Epic Games Store Changes Refund Policy to Match Steam
In a new rollout, Epic Games have updated the refund policy for the Epic Games Store and have added more support for regional pricing.
Epic Games has changed the refund policy of their brand new digital store to match its competitors – particularly Valve’s marketplace. In a series of tweets on Friday, SteamSpy creator and Epic employee Sergey Galyonkin updated consumers on the situation regarding highly requested Epic Games Store features.
Galyonkin posted an update via Twitter to celebrate the store’s upcoming support for a total of 30 different regions / 130 countries in displaying local currency. This is a feature long wanted by customers since the launch of the store. Currently, a lot of users are given pricing of games in USD, meaning that paying through their local currency’s value can result in overcharging. The upcoming support for even more regions is good to hear, and Galyonkin assures us that there are more to come.
Epic Games store now supports 30 different regions (130 countries in total) for regional prices. We don’t have local pricing for all the countries yet, but that’s a start.
We use US Dollars for now for most of them because adding regional currencies will take time.
— Sergey Galyonkin (@galyonkin) January 11, 2019
Even more significant news regarding the store is that Epic Games has reworked the refund policy to match Steam; which involves a no-questions-asked refund as long as the customer has had the game less than 2 weeks and less than 2 hours of playtime. Pre-orders can be canceled at any time up until 14 days prior to launch.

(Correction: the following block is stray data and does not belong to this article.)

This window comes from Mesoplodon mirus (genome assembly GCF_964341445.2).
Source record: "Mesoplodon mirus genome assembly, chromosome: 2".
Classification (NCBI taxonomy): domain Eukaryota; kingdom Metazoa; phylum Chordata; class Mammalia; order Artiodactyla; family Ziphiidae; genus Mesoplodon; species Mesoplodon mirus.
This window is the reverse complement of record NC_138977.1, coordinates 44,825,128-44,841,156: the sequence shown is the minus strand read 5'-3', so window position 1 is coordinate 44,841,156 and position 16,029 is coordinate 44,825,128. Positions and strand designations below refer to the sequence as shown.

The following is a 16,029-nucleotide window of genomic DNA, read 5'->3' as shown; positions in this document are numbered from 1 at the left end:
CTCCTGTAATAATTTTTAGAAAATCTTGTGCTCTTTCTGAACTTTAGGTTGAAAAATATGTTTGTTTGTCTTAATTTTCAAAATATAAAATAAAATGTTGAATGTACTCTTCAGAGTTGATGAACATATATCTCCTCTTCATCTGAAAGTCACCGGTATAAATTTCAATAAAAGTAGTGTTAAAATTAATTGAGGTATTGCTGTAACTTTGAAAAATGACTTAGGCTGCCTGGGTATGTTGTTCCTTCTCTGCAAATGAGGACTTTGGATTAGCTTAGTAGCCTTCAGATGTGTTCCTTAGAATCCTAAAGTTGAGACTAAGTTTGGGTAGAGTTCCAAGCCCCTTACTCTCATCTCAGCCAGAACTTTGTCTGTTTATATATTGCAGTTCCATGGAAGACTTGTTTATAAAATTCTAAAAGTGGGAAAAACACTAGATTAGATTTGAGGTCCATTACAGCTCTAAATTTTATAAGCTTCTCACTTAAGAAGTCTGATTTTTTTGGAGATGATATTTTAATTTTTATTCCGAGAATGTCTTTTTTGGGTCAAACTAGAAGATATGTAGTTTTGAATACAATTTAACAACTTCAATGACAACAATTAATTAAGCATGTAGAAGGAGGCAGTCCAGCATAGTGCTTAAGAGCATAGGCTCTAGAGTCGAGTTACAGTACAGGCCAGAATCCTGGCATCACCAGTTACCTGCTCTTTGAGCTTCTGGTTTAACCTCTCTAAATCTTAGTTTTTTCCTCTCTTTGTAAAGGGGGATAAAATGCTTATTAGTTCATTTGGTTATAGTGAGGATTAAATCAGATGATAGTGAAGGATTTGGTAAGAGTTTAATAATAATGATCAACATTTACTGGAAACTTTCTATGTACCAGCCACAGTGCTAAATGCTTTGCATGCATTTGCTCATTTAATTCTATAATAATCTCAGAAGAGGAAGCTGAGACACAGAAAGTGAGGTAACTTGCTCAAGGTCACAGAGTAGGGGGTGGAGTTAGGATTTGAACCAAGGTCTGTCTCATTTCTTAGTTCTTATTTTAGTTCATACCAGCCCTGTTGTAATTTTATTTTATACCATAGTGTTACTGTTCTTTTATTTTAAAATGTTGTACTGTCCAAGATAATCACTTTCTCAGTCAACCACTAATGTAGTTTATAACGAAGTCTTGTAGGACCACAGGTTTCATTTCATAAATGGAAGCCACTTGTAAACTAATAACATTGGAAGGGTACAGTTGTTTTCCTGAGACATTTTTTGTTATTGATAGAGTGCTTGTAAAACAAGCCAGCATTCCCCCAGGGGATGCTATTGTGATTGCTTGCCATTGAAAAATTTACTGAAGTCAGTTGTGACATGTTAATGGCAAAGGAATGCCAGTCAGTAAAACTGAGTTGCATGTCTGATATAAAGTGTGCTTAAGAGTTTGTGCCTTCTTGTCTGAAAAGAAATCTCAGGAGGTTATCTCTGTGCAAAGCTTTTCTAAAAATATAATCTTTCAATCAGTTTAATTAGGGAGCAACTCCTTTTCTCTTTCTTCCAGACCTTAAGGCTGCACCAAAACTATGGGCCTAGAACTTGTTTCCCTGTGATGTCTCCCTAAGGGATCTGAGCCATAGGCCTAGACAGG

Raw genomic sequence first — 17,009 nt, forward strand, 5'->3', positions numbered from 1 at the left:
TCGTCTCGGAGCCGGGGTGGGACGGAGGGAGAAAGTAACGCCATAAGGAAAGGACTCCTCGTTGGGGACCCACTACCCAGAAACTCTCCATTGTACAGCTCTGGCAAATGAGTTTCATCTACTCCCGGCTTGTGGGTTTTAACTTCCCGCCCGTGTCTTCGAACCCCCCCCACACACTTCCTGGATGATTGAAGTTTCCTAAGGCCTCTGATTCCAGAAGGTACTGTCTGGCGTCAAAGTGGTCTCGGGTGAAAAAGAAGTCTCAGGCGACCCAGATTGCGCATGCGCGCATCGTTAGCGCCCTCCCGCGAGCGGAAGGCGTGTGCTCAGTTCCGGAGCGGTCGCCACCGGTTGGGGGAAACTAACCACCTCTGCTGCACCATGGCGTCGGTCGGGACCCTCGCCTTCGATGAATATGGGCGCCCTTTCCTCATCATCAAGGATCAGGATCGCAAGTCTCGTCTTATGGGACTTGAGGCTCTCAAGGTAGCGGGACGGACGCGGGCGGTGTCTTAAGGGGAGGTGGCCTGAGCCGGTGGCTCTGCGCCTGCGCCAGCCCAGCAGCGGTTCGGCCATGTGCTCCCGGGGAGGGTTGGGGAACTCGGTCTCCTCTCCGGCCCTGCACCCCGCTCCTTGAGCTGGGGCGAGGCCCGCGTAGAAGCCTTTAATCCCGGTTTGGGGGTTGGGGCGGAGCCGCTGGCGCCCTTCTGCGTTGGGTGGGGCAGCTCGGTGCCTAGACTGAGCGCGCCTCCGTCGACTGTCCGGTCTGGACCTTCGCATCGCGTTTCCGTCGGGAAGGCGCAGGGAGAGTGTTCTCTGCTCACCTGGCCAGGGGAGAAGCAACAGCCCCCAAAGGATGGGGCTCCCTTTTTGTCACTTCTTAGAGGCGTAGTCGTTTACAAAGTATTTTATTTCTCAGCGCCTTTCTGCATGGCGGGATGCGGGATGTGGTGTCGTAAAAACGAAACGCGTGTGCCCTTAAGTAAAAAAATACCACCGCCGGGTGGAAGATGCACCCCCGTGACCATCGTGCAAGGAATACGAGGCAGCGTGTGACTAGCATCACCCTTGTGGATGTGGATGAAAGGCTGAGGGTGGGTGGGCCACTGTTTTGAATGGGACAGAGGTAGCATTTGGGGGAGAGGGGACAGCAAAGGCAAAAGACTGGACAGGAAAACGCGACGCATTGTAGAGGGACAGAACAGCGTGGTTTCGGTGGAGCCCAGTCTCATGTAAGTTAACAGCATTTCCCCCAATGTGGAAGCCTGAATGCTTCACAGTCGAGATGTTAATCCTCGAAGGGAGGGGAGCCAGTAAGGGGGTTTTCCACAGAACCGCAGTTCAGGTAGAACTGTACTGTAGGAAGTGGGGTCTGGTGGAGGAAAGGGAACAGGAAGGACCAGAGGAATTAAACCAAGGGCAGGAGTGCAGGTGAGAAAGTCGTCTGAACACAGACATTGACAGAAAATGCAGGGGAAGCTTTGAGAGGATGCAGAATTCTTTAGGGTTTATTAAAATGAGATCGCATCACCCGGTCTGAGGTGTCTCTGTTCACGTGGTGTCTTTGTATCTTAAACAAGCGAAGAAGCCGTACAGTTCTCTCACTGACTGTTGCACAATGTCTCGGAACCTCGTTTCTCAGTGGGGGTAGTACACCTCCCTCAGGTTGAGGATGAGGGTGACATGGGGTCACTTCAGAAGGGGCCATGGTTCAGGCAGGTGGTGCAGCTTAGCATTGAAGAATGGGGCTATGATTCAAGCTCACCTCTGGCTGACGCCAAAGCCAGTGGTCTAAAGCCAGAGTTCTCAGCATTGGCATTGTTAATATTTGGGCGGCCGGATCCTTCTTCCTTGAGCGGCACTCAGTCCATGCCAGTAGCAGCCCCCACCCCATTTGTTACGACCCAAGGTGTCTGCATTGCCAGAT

This is great news for those who did not like the original idea of a “per-year” refund system, which was inspired by Fortnite’s current cosmetic refund policy in which you have 3 refund tokens that last you a lifetime and then you cannot refund an item ever again. It works better for cosmetics than it does for full-fledged video game purchases, I guess.
In other news, Galyonkin also confirmed that support for indie game self-publishing on the store will be rolled out gradually later this year rather than “a grand ‘now open for everyone’ event.” We can only presume more details are to come. The store is advertising itself as one of the best ways for indie game developers to make money – offering an 88/12 revenue split with any developer.
However, Discord announced the expansion of its store just weeks after – promising a huge 90/10 revenue split with more information to come later in the year. We have yet to hear more regarding both Epic Games Store and Discord Store self-publishing.
You can currently pick up What Remains of Edith Finch for free right now on the Epic Games Store until January 24, 2019.